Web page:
NewsWorkshop “Industrial needs regarding foodborne pathogens testing and potential role of emerging technologies”, Heraklion, Crete, 11/09/2018

Workshop on Industrial needs regarding foodborne pathogens testing and potential role of emerging technologies
11 September 2018, FORTH, Heraklion, Crete

 

Photograph of participants of the workshop organized at FORTH on the 11/09/18.

Photograph of participants of the workshop organized at FORTH on the 11/09/18.

On the 11th of September,the project coordinator (Prof. E. Gizeli) together with the LF2M consortium organized a one-day workshop on “Industrial needs regarding foodborne pathogens testing and potential role of emerging technologies”. Within this workshop, end-users from a broad range of the food industry were invited to present their needs and current practices concerning microbiology detection in food samples, as well as their opinion on the future of key enabling technologies in food-safety management. Invited speakers were researchers and/or managers of food microbiology labs from the dairy industry (MEVGAL, Greece-LF2M partner), a multinational company with products covering a very large spectrum of foods (Nestle, Switzerland), the meat industry (CretaFarms, Greece), industry producing starch-based products (Jiotis, Greece), a certified food-microbiology lab providing services to customers regarding food analysis of various samples (Agrolab, Greece) and another certified food microbiology lab active also in food-inspections related to public health management (Food Microbiology Lab of the Univ. of Crete, Greece). Presentations were followed by a fruitful discussion coordinated by Dr E. Gogolides, the representative of NCSR-D partner. Some key learning and conclusions from this discussion, regarding industrial needs for foodborne pathogen testing methods, are highlighted below:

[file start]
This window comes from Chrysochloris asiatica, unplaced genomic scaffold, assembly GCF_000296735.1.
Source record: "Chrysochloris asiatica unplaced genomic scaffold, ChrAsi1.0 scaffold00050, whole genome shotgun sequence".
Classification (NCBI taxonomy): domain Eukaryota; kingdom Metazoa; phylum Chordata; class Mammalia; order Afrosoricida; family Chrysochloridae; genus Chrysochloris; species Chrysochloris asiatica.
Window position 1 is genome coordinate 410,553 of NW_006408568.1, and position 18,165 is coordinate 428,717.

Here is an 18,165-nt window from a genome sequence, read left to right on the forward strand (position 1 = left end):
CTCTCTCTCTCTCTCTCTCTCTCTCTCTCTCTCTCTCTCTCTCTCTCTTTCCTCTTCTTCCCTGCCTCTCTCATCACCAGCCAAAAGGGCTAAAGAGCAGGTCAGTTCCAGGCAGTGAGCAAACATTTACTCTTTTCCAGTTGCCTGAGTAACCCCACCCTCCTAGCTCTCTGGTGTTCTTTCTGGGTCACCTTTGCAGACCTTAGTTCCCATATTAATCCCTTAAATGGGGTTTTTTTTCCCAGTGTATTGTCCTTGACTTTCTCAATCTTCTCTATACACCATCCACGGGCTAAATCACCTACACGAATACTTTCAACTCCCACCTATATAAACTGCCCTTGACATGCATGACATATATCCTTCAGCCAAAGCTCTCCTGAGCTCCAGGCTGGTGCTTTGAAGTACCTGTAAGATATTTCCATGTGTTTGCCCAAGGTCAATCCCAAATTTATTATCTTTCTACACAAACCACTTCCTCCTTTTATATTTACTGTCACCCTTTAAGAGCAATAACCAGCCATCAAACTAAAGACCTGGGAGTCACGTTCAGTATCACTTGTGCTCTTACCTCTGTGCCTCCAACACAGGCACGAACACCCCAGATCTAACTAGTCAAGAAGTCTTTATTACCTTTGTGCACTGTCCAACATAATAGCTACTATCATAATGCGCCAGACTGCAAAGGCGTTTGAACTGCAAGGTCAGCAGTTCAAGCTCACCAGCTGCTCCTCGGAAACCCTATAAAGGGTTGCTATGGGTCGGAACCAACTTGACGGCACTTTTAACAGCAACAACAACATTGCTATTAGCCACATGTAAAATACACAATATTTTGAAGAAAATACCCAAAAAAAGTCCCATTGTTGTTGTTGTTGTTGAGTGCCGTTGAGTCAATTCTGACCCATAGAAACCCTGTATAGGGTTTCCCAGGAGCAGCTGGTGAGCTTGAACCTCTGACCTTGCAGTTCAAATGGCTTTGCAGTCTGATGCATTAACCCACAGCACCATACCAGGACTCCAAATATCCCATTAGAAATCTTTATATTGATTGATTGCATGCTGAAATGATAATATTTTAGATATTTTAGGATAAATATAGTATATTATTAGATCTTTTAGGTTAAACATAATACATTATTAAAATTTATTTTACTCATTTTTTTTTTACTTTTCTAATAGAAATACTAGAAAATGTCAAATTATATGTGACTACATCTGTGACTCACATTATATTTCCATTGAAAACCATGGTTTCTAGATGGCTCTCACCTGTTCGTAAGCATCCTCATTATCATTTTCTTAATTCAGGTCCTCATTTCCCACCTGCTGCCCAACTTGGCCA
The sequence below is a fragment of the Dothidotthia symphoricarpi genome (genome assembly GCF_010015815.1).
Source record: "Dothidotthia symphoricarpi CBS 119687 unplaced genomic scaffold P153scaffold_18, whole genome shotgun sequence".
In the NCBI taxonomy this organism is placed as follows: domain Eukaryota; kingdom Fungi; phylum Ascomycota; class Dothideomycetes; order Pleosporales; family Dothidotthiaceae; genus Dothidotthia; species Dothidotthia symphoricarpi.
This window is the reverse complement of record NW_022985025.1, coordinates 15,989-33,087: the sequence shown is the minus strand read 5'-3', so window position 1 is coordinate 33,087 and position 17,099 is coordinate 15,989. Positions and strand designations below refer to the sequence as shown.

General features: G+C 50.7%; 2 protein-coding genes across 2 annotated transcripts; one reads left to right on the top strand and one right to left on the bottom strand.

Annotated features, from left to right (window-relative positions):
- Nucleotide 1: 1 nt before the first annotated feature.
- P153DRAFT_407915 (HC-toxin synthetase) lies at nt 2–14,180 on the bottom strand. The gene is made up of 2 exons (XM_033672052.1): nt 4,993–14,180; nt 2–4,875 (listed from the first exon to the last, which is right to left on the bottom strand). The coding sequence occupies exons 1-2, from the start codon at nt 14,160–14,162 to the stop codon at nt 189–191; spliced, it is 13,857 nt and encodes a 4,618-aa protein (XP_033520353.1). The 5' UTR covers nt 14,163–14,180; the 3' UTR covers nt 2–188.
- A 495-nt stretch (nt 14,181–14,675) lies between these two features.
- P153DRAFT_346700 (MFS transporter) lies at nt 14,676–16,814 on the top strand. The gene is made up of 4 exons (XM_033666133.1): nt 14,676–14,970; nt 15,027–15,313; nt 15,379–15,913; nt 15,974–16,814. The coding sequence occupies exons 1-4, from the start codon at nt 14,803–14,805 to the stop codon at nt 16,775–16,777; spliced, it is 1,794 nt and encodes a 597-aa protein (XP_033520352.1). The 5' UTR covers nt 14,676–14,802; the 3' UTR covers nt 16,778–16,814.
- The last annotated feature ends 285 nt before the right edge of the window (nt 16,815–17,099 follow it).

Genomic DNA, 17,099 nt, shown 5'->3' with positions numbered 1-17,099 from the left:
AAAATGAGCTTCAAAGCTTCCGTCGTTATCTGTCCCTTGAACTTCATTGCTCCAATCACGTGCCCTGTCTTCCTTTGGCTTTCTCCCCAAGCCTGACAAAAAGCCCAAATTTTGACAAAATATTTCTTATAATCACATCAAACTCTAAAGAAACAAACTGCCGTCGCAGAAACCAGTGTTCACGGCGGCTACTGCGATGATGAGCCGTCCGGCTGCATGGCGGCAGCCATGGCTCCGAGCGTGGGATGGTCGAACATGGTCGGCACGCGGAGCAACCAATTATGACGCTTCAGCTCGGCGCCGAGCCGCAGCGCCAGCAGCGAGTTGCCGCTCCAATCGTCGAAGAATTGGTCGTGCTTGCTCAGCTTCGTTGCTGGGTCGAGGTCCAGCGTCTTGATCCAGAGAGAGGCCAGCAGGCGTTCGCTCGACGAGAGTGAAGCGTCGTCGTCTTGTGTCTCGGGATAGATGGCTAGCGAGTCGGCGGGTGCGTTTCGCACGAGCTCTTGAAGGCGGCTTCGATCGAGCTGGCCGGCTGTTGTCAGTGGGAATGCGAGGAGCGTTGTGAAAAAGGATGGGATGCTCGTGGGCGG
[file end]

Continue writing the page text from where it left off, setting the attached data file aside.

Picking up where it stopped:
• Need for an internal positive control (known DNA spiked in) within each sample, in addition to a negative one (no target)
  • Need for minimum 10-12 samples testing per day for routine analysis; scaling up would be necessary for larger production lines
  • Semi-automation is desirable with a reduction of pipetting steps; however, there is no preference for using a robot
  • Using the whole sample for the analysis is a favored option

 

Tuesday 11/9/2018